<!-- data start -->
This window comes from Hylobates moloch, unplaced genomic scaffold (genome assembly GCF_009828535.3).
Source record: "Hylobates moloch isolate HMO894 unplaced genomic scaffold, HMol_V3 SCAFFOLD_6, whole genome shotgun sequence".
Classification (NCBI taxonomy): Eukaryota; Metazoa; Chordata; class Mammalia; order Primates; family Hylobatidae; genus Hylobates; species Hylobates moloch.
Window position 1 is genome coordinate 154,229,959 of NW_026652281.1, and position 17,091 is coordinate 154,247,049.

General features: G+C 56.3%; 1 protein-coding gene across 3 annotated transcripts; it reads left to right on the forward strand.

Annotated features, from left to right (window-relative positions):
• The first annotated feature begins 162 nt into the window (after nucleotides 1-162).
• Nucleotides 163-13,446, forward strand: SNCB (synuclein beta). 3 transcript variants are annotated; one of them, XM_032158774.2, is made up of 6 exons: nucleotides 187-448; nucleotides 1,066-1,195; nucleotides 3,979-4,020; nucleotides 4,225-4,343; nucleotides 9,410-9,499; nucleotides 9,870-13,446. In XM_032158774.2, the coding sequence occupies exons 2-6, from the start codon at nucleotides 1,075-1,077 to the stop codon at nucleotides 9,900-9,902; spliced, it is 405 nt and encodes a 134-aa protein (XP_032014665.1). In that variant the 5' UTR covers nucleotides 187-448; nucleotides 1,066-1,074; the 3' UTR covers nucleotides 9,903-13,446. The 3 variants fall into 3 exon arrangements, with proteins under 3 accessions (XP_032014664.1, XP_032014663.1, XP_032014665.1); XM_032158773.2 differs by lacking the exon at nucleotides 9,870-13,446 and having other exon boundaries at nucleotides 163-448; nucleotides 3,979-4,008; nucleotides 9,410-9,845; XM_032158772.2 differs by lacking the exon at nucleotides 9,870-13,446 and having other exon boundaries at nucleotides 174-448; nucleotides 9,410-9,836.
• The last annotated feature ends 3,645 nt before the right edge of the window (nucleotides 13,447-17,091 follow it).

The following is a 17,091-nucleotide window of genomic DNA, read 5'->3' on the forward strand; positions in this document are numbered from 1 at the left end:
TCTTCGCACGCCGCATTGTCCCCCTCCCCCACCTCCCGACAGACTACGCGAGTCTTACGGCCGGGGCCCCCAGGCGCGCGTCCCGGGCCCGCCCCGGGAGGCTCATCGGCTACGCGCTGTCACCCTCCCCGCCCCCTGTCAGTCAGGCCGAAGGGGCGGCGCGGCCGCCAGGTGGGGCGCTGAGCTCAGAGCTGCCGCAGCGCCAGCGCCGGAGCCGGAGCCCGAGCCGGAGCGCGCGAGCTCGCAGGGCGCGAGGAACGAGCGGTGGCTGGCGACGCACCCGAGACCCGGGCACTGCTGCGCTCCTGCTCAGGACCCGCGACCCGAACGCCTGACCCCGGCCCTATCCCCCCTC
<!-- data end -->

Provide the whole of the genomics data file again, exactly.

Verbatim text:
This window comes from Hylobates moloch, unplaced genomic scaffold (genome assembly GCF_009828535.3).
Source record: "Hylobates moloch isolate HMO894 unplaced genomic scaffold, HMol_V3 SCAFFOLD_6, whole genome shotgun sequence".
Classification (NCBI taxonomy): Eukaryota; Metazoa; Chordata; class Mammalia; order Primates; family Hylobatidae; genus Hylobates; species Hylobates moloch.
Window position 1 is genome coordinate 154,229,959 of NW_026652281.1, and position 17,091 is coordinate 154,247,049.

General features: G+C 56.3%; 1 protein-coding gene across 3 annotated transcripts; it reads left to right on the forward strand.

Annotated features, from left to right (window-relative positions):
• The first annotated feature begins 162 nt into the window (after nucleotides 1-162).
• Nucleotides 163-13,446, forward strand: SNCB (synuclein beta). 3 transcript variants are annotated; one of them, XM_032158774.2, is made up of 6 exons: nucleotides 187-448; nucleotides 1,066-1,195; nucleotides 3,979-4,020; nucleotides 4,225-4,343; nucleotides 9,410-9,499; nucleotides 9,870-13,446. In XM_032158774.2, the coding sequence occupies exons 2-6, from the start codon at nucleotides 1,075-1,077 to the stop codon at nucleotides 9,900-9,902; spliced, it is 405 nt and encodes a 134-aa protein (XP_032014665.1). In that variant the 5' UTR covers nucleotides 187-448; nucleotides 1,066-1,074; the 3' UTR covers nucleotides 9,903-13,446. The 3 variants fall into 3 exon arrangements, with proteins under 3 accessions (XP_032014664.1, XP_032014663.1, XP_032014665.1); XM_032158773.2 differs by lacking the exon at nucleotides 9,870-13,446 and having other exon boundaries at nucleotides 163-448; nucleotides 3,979-4,008; nucleotides 9,410-9,845; XM_032158772.2 differs by lacking the exon at nucleotides 9,870-13,446 and having other exon boundaries at nucleotides 174-448; nucleotides 9,410-9,836.
• The last annotated feature ends 3,645 nt before the right edge of the window (nucleotides 13,447-17,091 follow it).

The following is a 17,091-nucleotide window of genomic DNA, read 5'->3' on the forward strand; positions in this document are numbered from 1 at the left end:
TCTTCGCACGCCGCATTGTCCCCCTCCCCCACCTCCCGACAGACTACGCGAGTCTTACGGCCGGGGCCCCCAGGCGCGCGTCCCGGGCCCGCCCCGGGAGGCTCATCGGCTACGCGCTGTCACCCTCCCCGCCCCCTGTCAGTCAGGCCGAAGGGGCGGCGCGGCCGCCAGGTGGGGCGCTGAGCTCAGAGCTGCCGCAGCGCCAGCGCCGGAGCCGGAGCCCGAGCCGGAGCGCGCGAGCTCGCAGGGCGCGAGGAACGAGCGGTGGCTGGCGACGCACCCGAGACCCGGGCACTGCTGCGCTCCTGCTCAGGACCCGCGACCCGAACGCCTGACCCCGGCCCTATCCCCCCTC